Q: Is it dangerous to have ebike riders mixed in the same paths and trails with regular cyclists?
A: That is a good question. To address it, it is important to understand some of the basic specs of an average electric bicycle.
By law electric bikes are limited to a maximum speed of 20mph. This is comparable to the speed you can achieve on a traditional bike. In fact, most road bikes can go well above that.
In addition, the weight difference between an electric bike and a regular bike is negligible when the weight of the rider is taken into account. A 180 pound rider on a 60-pound electric bike is just about 15% heavier than the same rider on a 30-pound traditional bike.
Think of it as riding a bike with an extra bag of books or groceries. Does that really make you substantially more dangerous to the fellow cyclists or pedestrians?
This means that the results of a crash involving an ebike will be similar or milder than those involving traditional bicycles.
The important thing is to practice common courtesy and rules of the road. Don’t ride against traffic or on sidewalks. Don’t run red lights. Give right of way to others when it’s proper. I am a firm believer that regular cyclists and those riding electric bikes should learn to share the road and be more accepting of each others’ choices.
Q: Should eBikes be allowed in cities like New York?
Electric bikes have been subject of much controversy in New York City for a number of years.
Many of the issues surrounding electric bicycles started to come up as a result of poor riding behavior exhibited by the food delivery personnel in Manhattan who often ride on the sidewalks or against the traffic using scooter-like electric bikes. Such bikes have barely functioning pedals that are there simply to avoid having to register them as motor vehicles. They are big, heavy, and - if they are used improperly (i.e. ridden on the sidewalk) - can be dangerous.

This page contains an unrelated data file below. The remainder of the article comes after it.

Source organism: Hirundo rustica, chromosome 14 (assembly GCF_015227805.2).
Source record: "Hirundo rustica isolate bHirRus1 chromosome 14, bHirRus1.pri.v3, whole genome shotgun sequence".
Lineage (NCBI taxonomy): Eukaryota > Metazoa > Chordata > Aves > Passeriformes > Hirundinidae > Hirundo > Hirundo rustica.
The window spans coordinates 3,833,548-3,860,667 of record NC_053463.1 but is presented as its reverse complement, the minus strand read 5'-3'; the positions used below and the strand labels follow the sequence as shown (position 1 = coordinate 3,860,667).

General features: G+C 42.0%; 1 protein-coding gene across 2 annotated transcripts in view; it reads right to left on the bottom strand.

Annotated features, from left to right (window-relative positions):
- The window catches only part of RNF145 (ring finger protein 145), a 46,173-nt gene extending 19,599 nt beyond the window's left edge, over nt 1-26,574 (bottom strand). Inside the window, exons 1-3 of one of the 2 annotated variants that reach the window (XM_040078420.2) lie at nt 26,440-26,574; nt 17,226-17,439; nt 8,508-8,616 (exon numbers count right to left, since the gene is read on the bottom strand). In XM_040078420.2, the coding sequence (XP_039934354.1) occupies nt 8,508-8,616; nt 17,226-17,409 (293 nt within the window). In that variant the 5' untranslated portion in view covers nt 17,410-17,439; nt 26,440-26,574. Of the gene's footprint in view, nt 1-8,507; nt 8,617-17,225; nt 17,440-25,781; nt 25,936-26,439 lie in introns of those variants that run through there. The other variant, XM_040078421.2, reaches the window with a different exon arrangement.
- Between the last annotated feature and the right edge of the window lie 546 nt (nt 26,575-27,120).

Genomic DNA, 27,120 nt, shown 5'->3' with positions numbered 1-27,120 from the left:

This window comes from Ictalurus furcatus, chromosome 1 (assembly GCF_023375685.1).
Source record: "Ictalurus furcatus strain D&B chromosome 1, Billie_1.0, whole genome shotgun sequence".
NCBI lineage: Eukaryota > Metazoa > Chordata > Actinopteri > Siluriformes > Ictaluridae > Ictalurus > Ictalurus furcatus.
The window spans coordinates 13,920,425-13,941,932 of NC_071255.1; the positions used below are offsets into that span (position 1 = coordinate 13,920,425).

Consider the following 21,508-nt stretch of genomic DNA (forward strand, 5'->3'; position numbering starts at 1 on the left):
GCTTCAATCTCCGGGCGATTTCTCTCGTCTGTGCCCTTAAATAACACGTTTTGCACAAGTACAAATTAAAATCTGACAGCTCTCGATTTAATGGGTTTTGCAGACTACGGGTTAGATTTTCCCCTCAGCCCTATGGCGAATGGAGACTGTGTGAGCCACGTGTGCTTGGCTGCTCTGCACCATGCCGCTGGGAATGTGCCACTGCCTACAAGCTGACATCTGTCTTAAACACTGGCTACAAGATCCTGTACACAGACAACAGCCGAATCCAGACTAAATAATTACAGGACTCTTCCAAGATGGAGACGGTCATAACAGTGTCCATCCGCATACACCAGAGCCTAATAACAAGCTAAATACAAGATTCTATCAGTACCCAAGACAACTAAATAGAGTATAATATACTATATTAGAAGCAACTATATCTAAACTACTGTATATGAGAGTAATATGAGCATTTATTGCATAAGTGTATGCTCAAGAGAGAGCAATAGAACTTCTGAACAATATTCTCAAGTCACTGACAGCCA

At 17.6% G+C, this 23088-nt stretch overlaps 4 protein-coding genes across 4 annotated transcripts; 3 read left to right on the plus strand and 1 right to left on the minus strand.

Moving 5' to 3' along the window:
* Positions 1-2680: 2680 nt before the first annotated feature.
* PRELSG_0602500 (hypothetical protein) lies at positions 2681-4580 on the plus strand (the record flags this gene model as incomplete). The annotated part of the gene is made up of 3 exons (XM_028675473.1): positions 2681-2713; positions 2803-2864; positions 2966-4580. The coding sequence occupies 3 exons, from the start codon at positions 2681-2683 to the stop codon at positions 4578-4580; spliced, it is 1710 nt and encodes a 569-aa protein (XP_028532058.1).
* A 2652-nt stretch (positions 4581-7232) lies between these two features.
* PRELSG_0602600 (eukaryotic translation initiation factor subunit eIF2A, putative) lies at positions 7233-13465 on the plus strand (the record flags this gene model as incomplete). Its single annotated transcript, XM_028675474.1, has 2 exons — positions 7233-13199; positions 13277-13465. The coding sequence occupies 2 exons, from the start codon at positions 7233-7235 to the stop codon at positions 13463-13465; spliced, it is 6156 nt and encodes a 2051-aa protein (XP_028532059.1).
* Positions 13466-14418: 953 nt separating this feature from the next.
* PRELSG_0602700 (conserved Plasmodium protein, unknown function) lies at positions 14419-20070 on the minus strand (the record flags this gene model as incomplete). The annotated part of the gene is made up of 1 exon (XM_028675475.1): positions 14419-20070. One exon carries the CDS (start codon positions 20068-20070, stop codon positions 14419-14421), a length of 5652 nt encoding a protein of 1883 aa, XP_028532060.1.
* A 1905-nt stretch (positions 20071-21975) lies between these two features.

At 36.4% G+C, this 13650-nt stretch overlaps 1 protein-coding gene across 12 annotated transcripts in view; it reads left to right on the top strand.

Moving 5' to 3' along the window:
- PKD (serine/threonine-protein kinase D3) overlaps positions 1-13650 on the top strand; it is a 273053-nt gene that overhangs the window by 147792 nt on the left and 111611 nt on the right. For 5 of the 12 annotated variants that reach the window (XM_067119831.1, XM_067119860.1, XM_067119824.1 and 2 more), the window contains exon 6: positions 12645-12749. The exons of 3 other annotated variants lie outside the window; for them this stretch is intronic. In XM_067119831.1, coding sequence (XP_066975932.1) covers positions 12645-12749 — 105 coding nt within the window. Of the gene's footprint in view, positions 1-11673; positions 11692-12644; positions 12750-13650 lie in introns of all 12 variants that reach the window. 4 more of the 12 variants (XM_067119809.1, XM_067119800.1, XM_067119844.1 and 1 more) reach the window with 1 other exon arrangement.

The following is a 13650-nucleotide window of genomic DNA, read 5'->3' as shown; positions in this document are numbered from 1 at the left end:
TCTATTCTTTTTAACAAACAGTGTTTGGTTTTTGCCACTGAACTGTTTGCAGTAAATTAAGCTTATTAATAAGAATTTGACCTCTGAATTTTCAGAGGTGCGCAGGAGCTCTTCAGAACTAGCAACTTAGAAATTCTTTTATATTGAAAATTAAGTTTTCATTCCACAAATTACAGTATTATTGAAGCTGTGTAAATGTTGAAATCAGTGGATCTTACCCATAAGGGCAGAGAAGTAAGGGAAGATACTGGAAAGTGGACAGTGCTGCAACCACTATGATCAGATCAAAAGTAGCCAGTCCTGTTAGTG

Unfortunately there are still many misconceptions about the electric bicycles among the population and politicians who tend to make no distinctions between scooters with electric powerful electric motors weighing 100-200 or more pounds and bicycles with small electric assist motors. These misconceptions are what caused e-bikes to have a poor image in New York City as a consequence.
In 2009, electric bicycles have been banned from the streets of New York City. The ban, however, was generally not enforced and existed primarily on paper. There's been an interesting article on that subject in New York Times.
In short, there seems to be a trend - every couple of years a new fine or a law gets passed which results in a lot of media coverage discussing the status of the electric bicycles in New York City.
However, at this time, there are two bills currently working their way through the New York Senate and Assembly that will eventually define and legalize electric bicycles in New York State and therefore New York City.
These bills, when passed, will define and fully legalize electric bicycles in New York City as long as they meet the federal guidelines which state that an electric bicycle is to be classified as a bicycle and not a motor vehicle (therefore enjoying all of the same privileges as traditional cycles such as no license requirements to operate one, no insurance or registration requirements and an ability to be ride them on the bike paths) as long as it conforms to the following rules/specs:
• Has functioning pedals;
• Does not exceed the speed of 20 miles per hour;
• Has a motor that does not exceed 750 Watts.
As a whole, New York City is working hard to improve their cycling infrastructure now. They are adding more lanes, growing their bike share program, and actively encouraging more people to take up cycling.
By removing all of this confusion regarding electric bikes, it would make it a huge step in the right direction as it would enable a whole new segment of the population – those that live in hilly areas, or too far away from work, or are just intimidated by cycling – to start riding.
As with regular bikes, we certainly need to enforce common riding rules, such as not riding on sidewalk or against the traffic flow, but these things are just as applicable to regular cyclists, as they are to folks using electric bikes.
Q: Is it true eBikes are difficult to carry up and down stairs?
A: Electric bikes are heavier than their traditional counterparts. There’s no way around it.